In Rhodes v. Meyer, 334 F.2d 709, 718 (8th Cir.), cert. denied, 379 U.S. 915, 85 S. Ct. 263, 13 L. Ed. 2d 186 (1964), we held that a plaintiff's recovery of a "substantial judgment" by default in a prior action lacked "any persuasive effect" in the plaintiff's suit against different defendants "brought upon the same basic cause of action." In Hatridge v. Aetna Cas. & Sur. Co., 415 F.2d 809, 812 (8th Cir. 1969), we explained that such a prior judgment would be given collateral estoppel effect only if it was entered against the nondefaulter or if the nondefaulter had otherwise raised the issue and lost it.

When there are multiple defendants who may be jointly and severally liable for damages alleged by plaintiff, and some but less than all of those defendants default, the better practice is for the district court to stay its determination of damages against the defaulters until plaintiff's claim against the nondefaulters is resolved. This is not because the nondefaulters would be bound by the damage determination against the defaulters, but to avoid the problems of dealing with inconsistent damage determinations against jointly and severally liable defendants. See In re Uranium Antitrust Litigation, 617 F.2d 1248, 1261-62 (7th Cir. 1980). Thus, when one district court prematurely awarded punitive damages against a defaulting defendant that a jury later refused to award against a nondefaulting codefendant, the default judgment was vacated with instructions that it be reduced to an amount consistent with the damages awarded against the nondefaulter. Hunt v. Inter-Globe Energy, Inc., 770 F.2d 145, 148 (10th Cir. 1985). See also Dundee Cement Co. v. Howard Pipe & Concrete Prods., Inc., 722 F.2d 1319, 1324 (7th Cir. 1983); 6 Moore's Federal Practice p 55.06, at 55-53.

Here, the district court properly waited until the end of the trial before awarding damages against Chouteau, the defaulting defendant. However, the district court then awarded "the total amount prayed" against Chouteau, and a lesser, inconsistent amount against McCamis and Smith, the nondefaulters. Because McCamis and Smith were no doubt jointly and severally liable with Chouteau, at least for PAI's actual damages, see, e.g., Abeshouse, 754 F.2d at 472, the district court would have been better advised to avoid such inconsistent damage awards. But the fact that inconsistent awards were made does not mean that McCamis and Smith, who prevailed on the merits of the actual damages issue, are liable for such damages that may have been included as part of the routine default judgment against Chouteau. That would violate the dominant principle of The Mary, Rhodes v. Meyer, and Hatridge.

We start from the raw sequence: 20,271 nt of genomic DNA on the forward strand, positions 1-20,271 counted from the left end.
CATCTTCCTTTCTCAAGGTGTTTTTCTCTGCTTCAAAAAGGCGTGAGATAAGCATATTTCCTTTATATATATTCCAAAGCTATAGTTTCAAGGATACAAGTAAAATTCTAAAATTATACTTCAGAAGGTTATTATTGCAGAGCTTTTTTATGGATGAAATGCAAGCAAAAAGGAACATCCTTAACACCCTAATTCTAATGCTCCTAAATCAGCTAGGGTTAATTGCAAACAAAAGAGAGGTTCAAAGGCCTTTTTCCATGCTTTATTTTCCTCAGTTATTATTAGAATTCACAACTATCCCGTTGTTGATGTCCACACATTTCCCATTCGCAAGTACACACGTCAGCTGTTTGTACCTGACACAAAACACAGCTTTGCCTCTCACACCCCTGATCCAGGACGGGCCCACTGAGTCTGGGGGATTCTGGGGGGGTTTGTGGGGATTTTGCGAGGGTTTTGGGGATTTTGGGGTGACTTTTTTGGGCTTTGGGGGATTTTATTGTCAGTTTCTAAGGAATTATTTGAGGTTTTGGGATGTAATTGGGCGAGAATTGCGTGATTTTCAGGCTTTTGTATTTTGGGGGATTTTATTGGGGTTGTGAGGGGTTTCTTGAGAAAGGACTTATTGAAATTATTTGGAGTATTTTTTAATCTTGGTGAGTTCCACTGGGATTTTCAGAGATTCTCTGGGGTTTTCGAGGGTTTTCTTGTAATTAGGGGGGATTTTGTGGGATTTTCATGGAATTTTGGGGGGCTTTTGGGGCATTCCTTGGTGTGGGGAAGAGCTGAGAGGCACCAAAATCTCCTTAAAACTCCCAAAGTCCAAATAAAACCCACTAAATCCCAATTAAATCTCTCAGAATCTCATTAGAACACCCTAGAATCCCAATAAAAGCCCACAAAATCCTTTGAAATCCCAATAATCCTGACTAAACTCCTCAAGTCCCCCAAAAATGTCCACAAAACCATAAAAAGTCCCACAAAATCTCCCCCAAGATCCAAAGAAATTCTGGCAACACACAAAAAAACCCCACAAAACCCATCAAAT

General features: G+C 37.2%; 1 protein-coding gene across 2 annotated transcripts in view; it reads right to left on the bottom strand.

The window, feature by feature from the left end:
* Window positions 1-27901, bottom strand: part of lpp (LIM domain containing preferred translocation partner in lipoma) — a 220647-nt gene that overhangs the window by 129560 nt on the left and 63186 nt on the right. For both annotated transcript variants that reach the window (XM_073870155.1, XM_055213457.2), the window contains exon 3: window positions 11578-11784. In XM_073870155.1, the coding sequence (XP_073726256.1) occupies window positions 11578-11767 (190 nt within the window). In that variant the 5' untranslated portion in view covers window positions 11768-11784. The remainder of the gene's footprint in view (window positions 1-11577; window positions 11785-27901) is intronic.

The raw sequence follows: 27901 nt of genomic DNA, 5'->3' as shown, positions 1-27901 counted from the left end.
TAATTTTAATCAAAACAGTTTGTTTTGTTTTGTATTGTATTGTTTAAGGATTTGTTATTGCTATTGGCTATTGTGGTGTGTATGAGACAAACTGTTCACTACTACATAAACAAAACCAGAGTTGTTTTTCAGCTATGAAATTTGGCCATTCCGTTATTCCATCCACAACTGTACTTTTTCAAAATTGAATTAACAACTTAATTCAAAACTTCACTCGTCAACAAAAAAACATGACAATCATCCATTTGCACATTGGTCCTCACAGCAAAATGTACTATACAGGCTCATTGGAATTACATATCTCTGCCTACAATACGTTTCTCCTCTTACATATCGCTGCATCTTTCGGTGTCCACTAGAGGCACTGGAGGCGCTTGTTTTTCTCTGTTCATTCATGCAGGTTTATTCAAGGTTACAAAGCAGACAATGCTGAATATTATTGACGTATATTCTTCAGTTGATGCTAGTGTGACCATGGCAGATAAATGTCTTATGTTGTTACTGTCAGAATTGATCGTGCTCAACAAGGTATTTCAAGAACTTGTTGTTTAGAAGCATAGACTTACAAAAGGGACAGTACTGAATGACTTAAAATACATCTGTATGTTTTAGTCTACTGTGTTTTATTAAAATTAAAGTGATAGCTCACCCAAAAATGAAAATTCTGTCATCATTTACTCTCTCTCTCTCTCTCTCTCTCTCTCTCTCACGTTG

In other words, if the district court erred in making inconsistent damage awards, it erred in PAI's favor in the default judgment against Chouteau, an issue that is not before us. The judgment of $3,000 against McCamis and Smith was consistent with the court's findings as to actual damages and infringer's profits under § 504(b) and therefore must be affirmed.

 1

The HONORABLE DEAN WHIPPLE, United States District Judge for the Western District of Missouri

 2

M & S had previously worked on convenience store projects for Quality Markets, Inc., the parent or affiliate of Chouteau. Defendant Norbert Smith of M & S testified that his firm had also done prior work for Jiffy Lube and was reluctant to accept the Chouteau/AmeriTen project, but "was pressured a little bit [by Quality Markets] in order to keep the convenience store contracts."

 3

PAI did not sue AmeriTen, the obvious scoundrel in this affair, because it was "not worth pursuing"--by this time, AmeriTen was "not operating as an entity, and they have an awful lot of lawsuits against them."

 4

In light of the separate award against McCamis and Smith for their profits, PAI's alleged actual damages obviously contain an element of the double counting prohibited by the plain language of § 504(b). See Taylor v. Meirick, 712 F.2d 1112, 1120 (7th Cir. 1983)